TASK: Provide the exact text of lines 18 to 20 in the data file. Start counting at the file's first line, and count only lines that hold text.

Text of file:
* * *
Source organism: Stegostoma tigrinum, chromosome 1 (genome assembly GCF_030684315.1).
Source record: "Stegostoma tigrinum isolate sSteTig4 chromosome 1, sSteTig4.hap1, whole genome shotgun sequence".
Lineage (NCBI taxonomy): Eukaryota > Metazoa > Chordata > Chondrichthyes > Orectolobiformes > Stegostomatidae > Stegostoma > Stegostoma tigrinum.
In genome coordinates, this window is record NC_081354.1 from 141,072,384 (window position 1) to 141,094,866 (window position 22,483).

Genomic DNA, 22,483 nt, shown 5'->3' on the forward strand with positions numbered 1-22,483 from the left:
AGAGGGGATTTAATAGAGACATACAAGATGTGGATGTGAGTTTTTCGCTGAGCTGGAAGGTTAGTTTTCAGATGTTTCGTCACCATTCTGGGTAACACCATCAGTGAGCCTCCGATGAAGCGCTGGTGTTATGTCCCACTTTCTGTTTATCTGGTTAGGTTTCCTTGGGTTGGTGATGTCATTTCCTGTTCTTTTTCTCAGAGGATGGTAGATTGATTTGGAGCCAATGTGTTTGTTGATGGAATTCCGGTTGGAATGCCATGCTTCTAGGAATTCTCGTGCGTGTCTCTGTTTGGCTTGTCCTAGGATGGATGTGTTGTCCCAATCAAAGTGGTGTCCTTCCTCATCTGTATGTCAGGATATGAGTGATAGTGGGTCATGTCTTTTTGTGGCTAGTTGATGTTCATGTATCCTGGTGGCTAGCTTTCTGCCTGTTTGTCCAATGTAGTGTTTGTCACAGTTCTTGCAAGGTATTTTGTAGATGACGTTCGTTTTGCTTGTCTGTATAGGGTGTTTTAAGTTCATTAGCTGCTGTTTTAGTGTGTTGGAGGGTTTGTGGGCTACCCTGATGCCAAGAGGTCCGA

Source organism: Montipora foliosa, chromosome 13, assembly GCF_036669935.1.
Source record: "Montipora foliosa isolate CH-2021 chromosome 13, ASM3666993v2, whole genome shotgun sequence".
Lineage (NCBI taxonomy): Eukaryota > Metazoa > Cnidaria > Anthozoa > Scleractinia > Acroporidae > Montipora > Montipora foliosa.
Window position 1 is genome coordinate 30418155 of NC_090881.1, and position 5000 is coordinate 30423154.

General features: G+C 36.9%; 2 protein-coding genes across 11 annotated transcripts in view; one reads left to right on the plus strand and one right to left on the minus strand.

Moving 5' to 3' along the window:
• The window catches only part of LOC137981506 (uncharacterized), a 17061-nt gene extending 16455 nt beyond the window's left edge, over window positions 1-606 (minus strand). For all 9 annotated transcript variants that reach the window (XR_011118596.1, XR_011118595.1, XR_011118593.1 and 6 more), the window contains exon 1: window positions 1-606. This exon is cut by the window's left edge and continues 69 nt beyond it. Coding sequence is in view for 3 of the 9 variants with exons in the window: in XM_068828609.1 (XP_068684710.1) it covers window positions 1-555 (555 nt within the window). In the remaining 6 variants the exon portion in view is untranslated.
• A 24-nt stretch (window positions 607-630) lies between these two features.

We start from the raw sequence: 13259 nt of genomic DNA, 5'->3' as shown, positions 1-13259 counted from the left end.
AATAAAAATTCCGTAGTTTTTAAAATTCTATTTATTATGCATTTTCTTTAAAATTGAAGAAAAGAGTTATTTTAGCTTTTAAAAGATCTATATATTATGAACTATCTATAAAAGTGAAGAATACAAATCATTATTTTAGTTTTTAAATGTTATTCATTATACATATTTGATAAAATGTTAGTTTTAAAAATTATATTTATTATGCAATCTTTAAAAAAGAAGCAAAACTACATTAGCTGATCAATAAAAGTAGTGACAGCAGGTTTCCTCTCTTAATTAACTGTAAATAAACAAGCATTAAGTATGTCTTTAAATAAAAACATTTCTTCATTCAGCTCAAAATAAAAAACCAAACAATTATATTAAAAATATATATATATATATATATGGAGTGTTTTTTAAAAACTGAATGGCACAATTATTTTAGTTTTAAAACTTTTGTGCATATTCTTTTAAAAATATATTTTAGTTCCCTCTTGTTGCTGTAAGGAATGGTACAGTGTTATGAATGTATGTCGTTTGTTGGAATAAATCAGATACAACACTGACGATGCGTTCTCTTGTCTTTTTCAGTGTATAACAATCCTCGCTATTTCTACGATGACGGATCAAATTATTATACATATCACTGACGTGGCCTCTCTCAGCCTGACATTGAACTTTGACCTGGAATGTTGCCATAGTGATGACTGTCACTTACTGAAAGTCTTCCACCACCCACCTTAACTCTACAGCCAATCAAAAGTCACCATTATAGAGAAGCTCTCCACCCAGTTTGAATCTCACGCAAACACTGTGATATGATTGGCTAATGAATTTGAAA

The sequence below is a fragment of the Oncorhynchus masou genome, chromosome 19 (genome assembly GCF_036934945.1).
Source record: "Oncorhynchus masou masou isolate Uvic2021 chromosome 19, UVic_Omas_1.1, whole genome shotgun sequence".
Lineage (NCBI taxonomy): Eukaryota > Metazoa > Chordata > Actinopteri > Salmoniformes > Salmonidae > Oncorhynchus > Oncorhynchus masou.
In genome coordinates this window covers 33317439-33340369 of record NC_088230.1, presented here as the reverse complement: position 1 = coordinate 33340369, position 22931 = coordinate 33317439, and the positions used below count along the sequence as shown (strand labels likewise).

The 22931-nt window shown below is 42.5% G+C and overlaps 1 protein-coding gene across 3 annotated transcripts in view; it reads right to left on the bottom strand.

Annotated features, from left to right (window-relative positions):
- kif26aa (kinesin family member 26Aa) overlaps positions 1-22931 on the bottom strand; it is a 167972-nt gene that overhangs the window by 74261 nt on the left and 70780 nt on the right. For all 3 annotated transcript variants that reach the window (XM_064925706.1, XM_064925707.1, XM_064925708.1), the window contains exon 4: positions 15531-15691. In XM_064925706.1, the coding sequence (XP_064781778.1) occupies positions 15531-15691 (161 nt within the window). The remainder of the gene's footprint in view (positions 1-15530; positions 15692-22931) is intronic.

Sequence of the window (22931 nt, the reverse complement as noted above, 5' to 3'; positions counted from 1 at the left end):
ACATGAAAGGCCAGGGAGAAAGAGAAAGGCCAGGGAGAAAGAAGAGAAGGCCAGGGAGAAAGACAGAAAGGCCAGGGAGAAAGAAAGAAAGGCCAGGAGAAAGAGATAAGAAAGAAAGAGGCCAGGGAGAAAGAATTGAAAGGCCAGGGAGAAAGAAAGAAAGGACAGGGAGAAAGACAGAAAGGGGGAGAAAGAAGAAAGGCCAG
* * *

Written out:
Source record: "Oncorhynchus masou masou isolate Uvic2021 chromosome 19, UVic_Omas_1.1, whole genome shotgun sequence".
Lineage (NCBI taxonomy): Eukaryota > Metazoa > Chordata > Actinopteri > Salmoniformes > Salmonidae > Oncorhynchus > Oncorhynchus masou.
In genome coordinates this window covers 33317439-33340369 of record NC_088230.1, presented here as the reverse complement: position 1 = coordinate 33340369, position 22931 = coordinate 33317439, and the positions used below count along the sequence as shown (strand labels likewise).